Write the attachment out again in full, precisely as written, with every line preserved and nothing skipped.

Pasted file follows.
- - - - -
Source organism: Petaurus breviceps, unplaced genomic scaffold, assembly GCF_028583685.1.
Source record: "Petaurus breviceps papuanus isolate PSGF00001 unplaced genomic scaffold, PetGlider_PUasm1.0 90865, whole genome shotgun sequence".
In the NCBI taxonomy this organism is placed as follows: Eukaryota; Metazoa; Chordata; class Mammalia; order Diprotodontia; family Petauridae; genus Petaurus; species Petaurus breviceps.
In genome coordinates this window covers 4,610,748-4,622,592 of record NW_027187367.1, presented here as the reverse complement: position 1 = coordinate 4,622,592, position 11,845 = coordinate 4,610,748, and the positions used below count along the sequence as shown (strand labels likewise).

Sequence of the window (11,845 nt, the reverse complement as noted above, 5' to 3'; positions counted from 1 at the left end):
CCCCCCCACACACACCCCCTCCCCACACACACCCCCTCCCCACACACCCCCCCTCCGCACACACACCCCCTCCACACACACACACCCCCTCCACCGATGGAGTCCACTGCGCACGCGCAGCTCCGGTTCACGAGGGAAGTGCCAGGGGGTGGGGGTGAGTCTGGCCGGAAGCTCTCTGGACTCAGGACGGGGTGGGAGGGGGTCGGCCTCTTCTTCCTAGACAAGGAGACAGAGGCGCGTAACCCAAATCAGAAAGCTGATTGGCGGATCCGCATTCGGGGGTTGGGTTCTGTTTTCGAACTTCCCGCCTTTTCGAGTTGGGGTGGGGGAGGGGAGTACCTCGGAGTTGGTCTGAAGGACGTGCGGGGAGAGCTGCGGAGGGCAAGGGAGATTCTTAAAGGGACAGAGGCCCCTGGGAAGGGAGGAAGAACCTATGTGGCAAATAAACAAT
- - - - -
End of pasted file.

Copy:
Source organism: Petaurus breviceps, unplaced genomic scaffold, assembly GCF_028583685.1.
Source record: "Petaurus breviceps papuanus isolate PSGF00001 unplaced genomic scaffold, PetGlider_PUasm1.0 90865, whole genome shotgun sequence".
In the NCBI taxonomy this organism is placed as follows: Eukaryota; Metazoa; Chordata; class Mammalia; order Diprotodontia; family Petauridae; genus Petaurus; species Petaurus breviceps.
In genome coordinates this window covers 4,610,748-4,622,592 of record NW_027187367.1, presented here as the reverse complement: position 1 = coordinate 4,622,592, position 11,845 = coordinate 4,610,748, and the positions used below count along the sequence as shown (strand labels likewise).

Sequence of the window (11,845 nt, the reverse complement as noted above, 5' to 3'; positions counted from 1 at the left end):
CCCCCCCACACACACCCCCTCCCCACACACACCCCCTCCCCACACACCCCCCCTCCGCACACACACCCCCTCCACACACACACACCCCCTCCACCGATGGAGTCCACTGCGCACGCGCAGCTCCGGTTCACGAGGGAAGTGCCAGGGGGTGGGGGTGAGTCTGGCCGGAAGCTCTCTGGACTCAGGACGGGGTGGGAGGGGGTCGGCCTCTTCTTCCTAGACAAGGAGACAGAGGCGCGTAACCCAAATCAGAAAGCTGATTGGCGGATCCGCATTCGGGGGTTGGGTTCTGTTTTCGAACTTCCCGCCTTTTCGAGTTGGGGTGGGGGAGGGGAGTACCTCGGAGTTGGTCTGAAGGACGTGCGGGGAGAGCTGCGGAGGGCAAGGGAGATTCTTAAAGGGACAGAGGCCCCTGGGAAGGGAGGAAGAACCTATGTGGCAAATAAACAAT